By Zoe Talbot
[Warning: spoilers for “Deadly Illusions”]
Mary Morrison (Kristin Davis) is a bestselling author who gave up writing because she “turns into a different person when she writes.” When her husband Tom (Dermot Mulroney) makes some bad decisions that result in money problems, Mary is forced back into the writing world with the promise of two million dollars for another novel. With all of her time going toward her novel, she hires Grace (Greer Grammer) to take care of her twin children. As she continues to write, Morrison becomes less and less able to decipher between fiction and reality.
This movie had a lot going for it conceptually; a horror-fiction writer’s work becoming entangled with her reality is substantial material for a psychological thriller, especially when the author is unsure of what is real. However, the scenes are so bogged down by pointless eroticism and unnatural dialogue that it becomes impossible to enjoy sitting through it, even for a “steamy thriller.”
It took me almost seven hours on and off to get through this two hour film because I could not sit and watch the scenes straight through, mostly from boredom, because it takes an hour and a half for it to actually become a thriller.
The film’s beginning is full of sexy scenes between Mary and Tom, even before their time is freed while Grace watches the twins. I was confused, unsure of what was supposed to be established, and it continues when Grace is hired. The caretaker is emphasized to be an innocent and naive young girl, though Mary is warned by her friend Elaine (Shanola Hampton) that she might whisk Tom away with her youth and beauty as they watch her walk seductively out of a pool. At this point, audiences are left wondering what secrets Grace might be harboring and what Mary is going to do about it; what does any of this have to do with the type of person Mary becomes when she writes? When does any of that unfold?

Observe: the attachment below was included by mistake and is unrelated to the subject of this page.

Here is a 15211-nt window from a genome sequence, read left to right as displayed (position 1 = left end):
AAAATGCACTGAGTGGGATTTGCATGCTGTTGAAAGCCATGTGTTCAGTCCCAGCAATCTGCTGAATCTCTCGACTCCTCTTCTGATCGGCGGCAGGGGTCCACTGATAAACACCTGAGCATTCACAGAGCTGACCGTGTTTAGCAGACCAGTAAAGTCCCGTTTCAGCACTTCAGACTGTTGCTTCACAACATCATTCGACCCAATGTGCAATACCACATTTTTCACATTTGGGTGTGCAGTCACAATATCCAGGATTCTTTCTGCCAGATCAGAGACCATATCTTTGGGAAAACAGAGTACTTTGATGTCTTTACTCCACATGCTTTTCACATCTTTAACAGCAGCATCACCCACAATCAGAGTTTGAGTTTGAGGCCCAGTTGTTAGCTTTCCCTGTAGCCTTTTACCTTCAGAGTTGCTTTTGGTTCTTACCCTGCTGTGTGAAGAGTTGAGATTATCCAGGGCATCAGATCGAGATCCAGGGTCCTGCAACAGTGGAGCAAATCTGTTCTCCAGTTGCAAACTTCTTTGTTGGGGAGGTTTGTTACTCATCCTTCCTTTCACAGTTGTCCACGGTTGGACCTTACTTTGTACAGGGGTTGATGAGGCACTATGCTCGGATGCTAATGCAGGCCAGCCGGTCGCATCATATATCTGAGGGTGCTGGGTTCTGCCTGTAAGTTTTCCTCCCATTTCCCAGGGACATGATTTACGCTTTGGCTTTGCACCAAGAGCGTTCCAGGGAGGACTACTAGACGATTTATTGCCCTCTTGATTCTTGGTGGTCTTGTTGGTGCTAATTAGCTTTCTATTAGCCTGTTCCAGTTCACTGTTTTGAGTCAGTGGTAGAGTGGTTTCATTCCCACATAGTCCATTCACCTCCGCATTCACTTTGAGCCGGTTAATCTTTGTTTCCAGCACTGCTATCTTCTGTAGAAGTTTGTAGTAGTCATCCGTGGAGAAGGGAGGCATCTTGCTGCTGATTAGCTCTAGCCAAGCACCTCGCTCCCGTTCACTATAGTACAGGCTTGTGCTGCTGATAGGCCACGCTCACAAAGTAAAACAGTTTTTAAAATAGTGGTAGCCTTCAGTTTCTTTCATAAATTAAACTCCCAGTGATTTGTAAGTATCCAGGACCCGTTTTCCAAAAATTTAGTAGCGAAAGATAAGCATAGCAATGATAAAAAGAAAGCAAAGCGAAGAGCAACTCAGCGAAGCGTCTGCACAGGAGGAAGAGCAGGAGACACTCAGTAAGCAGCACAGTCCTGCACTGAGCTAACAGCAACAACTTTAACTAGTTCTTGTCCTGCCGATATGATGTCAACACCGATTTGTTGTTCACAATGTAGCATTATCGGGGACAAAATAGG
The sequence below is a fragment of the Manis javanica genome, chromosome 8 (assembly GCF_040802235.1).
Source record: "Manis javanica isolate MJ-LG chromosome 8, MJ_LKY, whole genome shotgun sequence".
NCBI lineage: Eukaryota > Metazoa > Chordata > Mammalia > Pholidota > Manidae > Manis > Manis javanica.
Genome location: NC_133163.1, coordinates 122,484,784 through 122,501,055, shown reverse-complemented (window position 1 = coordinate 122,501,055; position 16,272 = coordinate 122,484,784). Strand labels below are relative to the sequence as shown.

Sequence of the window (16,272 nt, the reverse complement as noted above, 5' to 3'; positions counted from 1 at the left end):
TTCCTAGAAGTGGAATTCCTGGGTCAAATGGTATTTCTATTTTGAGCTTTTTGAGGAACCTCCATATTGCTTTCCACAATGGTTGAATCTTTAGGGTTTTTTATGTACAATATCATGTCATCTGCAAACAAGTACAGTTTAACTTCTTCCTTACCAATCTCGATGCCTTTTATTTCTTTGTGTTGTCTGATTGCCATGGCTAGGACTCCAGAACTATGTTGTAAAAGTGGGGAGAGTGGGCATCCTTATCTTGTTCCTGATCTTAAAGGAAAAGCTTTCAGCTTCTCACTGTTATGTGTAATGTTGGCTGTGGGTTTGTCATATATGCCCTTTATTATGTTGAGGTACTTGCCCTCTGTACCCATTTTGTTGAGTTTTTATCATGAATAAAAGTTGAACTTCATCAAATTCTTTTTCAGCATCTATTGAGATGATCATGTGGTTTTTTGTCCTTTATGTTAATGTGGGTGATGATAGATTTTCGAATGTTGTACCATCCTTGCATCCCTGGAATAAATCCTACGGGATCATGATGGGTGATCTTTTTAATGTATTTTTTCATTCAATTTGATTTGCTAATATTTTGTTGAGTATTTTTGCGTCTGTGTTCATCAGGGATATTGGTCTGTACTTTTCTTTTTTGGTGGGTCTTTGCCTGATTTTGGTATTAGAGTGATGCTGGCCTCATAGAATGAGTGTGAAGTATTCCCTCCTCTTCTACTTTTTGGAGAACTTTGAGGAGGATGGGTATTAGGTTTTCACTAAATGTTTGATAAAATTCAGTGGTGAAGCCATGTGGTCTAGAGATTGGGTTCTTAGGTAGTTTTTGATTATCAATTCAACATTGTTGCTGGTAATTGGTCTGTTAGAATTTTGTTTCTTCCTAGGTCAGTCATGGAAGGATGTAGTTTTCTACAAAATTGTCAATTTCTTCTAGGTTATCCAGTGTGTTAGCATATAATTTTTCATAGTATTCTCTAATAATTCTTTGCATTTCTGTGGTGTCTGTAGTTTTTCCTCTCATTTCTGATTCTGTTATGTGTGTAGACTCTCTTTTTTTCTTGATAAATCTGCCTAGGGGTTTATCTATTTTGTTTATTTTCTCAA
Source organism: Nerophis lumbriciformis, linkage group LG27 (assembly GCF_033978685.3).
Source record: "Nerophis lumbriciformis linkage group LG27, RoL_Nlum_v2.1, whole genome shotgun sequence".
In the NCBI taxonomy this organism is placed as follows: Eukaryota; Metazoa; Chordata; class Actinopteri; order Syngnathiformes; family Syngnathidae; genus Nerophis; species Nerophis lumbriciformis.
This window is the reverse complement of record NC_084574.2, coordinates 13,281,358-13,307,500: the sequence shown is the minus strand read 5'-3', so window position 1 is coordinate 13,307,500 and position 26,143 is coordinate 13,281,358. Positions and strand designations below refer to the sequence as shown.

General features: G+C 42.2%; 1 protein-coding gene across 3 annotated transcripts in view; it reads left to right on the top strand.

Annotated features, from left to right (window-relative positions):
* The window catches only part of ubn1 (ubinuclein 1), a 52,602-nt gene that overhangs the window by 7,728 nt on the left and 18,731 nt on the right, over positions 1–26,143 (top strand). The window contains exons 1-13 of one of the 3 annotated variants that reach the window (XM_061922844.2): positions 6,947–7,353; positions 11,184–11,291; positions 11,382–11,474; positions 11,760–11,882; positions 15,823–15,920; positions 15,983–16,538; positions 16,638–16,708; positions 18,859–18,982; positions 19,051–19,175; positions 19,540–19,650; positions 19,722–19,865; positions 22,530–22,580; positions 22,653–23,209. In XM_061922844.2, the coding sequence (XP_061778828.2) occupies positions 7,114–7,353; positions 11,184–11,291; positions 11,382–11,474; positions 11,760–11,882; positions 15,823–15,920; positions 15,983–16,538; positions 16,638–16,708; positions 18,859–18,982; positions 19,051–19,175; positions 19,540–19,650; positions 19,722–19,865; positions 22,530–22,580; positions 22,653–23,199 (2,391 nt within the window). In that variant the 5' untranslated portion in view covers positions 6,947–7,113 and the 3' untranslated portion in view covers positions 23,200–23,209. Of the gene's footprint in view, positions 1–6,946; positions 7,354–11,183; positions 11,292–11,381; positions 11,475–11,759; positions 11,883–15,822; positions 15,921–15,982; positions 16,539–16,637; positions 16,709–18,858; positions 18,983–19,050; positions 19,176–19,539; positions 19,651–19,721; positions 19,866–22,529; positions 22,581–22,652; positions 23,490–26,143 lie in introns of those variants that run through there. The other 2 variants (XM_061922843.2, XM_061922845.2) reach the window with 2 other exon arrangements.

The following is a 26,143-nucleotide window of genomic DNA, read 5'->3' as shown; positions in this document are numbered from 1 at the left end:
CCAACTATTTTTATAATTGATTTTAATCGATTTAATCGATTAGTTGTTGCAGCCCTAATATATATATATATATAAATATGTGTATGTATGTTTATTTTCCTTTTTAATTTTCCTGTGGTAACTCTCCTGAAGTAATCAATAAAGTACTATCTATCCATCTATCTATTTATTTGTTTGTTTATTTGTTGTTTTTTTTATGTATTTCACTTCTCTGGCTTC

The confusion heightens when Mary takes Grace bra shopping for no reason in particular. They share a moment, and Mary feels like she might start having feelings for Grace. After this, they share multiple sexy scenes that, when Mary asks about or emphasizes she cannot continue doing, Grace fails to remember at all (or at least is claiming to). Sometime after, Grace is seen having sex with Tom, but when confronted by Mary, Tom and Grace again seem to have no idea what she’s taking about. This is where the mystery begins. Why doesn’t Grace remember? Could this be the story Mary is writing? How much of this is genuine, and what is there to show for it?
In the last half hour, Elaine is shown after a gruesome murder, and Mary is the prime suspect. Apparently, someone left Elaine’s office that looks and was dressed exactly like Mary, her DNA was found on the murder weapon, and the murder scene is almost identical to the one in her unpublished novel. Even so, Mary insists she didn’t leave the house, but starts to believe that Grace could be dangerous. This whole section of the film is thrilling, but it took so long to get here, and it gets so confusing that I had such a hard time caring about what could possibly happen to anyone in this film.
After some sleuthing, Mary finds out Grace had a rough childhood, and the film cuts between Grace threatening Tom and Mary rushing home. It is revealed that Grace developed another personality, Margaret, to cope with her awful home life. At this point, I am unapologetically lost. I have no idea whether or not Margaret was with Mary the whole time, or Mary was imagining it because of the person she turns into when she writes. I feel like one of these plot lines could have existed, and succeeded, on their own. Including both made me feel unsatisfied and unsure of what happened, even for a thriller, and not in the ambiguous and clever “Donnie Darko” way.
This movie was so many things, and I’m not particularly convinced it did any of them well. It was full of tropes, predictability and was bogged down by its own writing and artistic decisions. Maybe the uneasy feeling it gave me the entire time was intentional, and maybe I’m just not the intended audience, but I would group this with any other film that bit off more than it could chew.